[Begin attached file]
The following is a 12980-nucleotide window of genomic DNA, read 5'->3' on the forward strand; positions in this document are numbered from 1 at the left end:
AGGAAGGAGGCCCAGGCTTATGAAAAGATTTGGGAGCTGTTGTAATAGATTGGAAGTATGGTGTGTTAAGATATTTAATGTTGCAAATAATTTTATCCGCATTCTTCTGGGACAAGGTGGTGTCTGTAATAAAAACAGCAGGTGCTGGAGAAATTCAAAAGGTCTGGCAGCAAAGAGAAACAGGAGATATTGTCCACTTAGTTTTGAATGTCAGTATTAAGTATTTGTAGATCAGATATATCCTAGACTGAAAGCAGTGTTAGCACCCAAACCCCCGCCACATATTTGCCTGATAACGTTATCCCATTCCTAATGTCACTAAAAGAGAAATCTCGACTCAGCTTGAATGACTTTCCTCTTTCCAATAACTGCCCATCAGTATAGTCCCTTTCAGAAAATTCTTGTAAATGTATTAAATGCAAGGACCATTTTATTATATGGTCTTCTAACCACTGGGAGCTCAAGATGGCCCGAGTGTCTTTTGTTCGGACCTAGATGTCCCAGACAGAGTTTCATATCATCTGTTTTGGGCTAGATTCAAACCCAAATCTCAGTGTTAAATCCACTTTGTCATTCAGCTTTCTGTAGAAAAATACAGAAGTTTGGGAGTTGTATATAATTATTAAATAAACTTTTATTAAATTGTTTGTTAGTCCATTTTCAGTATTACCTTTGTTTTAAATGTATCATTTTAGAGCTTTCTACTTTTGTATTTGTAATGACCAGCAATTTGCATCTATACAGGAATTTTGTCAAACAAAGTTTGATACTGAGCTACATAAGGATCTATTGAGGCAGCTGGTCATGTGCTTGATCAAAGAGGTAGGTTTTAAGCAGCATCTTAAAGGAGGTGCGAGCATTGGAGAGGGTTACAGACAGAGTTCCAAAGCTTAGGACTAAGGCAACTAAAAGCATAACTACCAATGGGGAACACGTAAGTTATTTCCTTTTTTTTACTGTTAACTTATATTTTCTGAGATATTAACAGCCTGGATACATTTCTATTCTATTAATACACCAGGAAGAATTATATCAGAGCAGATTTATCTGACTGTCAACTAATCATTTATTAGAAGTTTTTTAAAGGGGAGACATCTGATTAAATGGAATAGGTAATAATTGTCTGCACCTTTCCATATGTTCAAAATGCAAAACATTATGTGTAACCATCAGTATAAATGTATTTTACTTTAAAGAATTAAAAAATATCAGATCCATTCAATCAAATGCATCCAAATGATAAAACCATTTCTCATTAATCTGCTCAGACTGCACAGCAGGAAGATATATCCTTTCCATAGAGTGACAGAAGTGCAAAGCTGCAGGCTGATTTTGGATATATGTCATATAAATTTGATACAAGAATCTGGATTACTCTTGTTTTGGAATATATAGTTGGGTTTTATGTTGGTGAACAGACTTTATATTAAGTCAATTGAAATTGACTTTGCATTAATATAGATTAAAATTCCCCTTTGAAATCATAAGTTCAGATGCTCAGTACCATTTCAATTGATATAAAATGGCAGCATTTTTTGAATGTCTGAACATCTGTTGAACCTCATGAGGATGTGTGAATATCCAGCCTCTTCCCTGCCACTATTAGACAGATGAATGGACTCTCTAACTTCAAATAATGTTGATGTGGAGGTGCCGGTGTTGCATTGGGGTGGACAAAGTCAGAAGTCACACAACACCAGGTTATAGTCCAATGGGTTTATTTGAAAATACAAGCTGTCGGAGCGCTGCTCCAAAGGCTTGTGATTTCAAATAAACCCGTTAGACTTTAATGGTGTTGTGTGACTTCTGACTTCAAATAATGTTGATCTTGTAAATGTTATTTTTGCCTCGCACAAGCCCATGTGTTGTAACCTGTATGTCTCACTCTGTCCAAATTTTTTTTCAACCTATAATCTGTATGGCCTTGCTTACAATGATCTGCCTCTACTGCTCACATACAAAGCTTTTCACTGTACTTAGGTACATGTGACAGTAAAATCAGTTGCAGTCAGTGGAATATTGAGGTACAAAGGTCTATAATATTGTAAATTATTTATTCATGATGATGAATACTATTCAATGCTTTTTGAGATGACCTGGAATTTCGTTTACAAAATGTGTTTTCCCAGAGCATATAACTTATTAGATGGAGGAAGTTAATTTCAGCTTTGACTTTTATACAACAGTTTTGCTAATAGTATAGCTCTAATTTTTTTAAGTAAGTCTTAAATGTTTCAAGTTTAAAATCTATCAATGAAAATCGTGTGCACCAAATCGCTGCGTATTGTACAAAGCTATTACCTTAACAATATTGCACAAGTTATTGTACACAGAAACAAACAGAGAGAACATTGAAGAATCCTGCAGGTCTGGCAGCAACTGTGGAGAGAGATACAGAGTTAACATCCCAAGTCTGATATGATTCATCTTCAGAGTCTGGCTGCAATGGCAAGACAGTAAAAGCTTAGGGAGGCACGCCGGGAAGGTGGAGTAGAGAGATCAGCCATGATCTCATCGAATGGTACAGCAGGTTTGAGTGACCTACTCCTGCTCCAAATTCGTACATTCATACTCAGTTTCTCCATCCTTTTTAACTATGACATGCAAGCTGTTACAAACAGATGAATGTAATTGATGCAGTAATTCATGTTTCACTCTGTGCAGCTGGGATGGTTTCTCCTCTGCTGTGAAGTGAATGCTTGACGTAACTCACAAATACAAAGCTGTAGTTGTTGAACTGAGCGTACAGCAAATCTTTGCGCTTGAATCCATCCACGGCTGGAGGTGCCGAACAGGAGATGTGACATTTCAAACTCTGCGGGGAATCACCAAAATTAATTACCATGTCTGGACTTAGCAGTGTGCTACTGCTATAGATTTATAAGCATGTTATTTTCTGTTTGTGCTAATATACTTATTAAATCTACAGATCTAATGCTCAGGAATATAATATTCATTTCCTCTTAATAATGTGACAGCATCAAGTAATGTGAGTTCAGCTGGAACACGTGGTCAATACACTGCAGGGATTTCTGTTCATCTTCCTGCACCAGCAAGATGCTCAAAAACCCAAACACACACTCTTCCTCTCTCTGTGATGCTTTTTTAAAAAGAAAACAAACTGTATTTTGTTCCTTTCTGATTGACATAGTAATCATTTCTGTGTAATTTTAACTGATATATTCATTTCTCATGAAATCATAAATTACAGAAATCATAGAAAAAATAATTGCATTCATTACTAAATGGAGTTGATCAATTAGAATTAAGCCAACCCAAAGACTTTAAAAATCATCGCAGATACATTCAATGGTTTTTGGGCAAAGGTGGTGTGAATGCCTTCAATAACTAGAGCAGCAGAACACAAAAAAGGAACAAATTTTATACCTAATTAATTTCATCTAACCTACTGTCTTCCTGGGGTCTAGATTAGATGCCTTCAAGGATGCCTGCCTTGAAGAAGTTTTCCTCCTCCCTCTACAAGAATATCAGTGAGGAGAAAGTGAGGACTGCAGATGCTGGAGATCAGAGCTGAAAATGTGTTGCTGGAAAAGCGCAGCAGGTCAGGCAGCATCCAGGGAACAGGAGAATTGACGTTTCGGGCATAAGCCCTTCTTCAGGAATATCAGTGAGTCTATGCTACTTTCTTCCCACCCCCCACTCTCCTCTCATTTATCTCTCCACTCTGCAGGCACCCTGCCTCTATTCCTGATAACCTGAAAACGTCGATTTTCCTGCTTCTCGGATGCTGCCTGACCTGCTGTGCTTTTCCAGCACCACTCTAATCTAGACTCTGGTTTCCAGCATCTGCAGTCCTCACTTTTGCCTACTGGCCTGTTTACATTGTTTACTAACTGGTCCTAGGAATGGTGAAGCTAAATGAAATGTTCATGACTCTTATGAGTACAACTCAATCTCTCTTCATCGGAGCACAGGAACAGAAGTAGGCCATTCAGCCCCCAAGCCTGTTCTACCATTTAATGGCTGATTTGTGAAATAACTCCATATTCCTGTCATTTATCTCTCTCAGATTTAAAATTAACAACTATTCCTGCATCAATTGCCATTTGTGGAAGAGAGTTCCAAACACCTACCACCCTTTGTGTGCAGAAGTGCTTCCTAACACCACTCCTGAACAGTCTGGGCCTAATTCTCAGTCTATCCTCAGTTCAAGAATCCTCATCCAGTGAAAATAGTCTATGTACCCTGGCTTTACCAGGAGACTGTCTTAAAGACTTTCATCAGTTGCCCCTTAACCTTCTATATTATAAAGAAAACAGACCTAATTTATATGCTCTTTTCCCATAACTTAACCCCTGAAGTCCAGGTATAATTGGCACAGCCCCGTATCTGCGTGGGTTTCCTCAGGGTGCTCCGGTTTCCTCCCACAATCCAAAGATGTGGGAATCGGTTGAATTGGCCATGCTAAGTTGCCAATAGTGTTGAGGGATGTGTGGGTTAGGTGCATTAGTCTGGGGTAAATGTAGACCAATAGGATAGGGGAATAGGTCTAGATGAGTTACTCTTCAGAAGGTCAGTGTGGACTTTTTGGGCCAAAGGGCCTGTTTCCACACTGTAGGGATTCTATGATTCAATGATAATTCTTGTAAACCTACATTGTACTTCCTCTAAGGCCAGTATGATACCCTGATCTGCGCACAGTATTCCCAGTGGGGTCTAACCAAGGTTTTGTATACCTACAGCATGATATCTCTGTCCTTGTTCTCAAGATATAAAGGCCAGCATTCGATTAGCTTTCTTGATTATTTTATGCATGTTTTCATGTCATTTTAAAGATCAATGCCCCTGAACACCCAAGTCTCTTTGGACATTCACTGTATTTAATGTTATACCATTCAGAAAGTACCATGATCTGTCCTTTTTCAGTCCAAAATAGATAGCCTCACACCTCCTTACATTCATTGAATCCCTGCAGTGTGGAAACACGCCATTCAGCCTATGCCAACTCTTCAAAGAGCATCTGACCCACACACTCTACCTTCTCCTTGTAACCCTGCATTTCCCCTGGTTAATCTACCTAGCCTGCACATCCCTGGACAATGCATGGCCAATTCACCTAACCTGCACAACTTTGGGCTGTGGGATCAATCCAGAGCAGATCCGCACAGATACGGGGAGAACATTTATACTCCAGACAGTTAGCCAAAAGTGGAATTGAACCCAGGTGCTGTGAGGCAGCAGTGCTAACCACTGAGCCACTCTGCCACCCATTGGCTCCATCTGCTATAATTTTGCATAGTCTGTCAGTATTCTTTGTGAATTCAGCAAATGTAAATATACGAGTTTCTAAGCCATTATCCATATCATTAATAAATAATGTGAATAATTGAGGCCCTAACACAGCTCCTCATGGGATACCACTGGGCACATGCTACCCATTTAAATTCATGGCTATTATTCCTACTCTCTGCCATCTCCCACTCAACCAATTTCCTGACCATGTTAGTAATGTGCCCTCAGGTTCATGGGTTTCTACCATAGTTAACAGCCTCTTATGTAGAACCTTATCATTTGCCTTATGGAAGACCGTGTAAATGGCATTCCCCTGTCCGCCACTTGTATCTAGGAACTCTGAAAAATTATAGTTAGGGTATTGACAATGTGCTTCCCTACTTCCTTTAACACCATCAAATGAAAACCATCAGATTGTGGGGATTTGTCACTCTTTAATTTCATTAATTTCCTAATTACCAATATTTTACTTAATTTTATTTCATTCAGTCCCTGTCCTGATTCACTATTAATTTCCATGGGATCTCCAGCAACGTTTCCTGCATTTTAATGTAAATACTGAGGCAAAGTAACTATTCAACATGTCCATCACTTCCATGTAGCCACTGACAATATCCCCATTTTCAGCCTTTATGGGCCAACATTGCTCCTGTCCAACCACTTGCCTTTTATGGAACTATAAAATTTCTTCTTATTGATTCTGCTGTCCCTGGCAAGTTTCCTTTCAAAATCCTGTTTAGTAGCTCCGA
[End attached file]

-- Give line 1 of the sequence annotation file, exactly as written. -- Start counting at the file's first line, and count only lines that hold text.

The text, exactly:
The following is a 12980-nucleotide window of genomic DNA, read 5'->3' on the forward strand; positions in this document are numbered from 1 at the left end: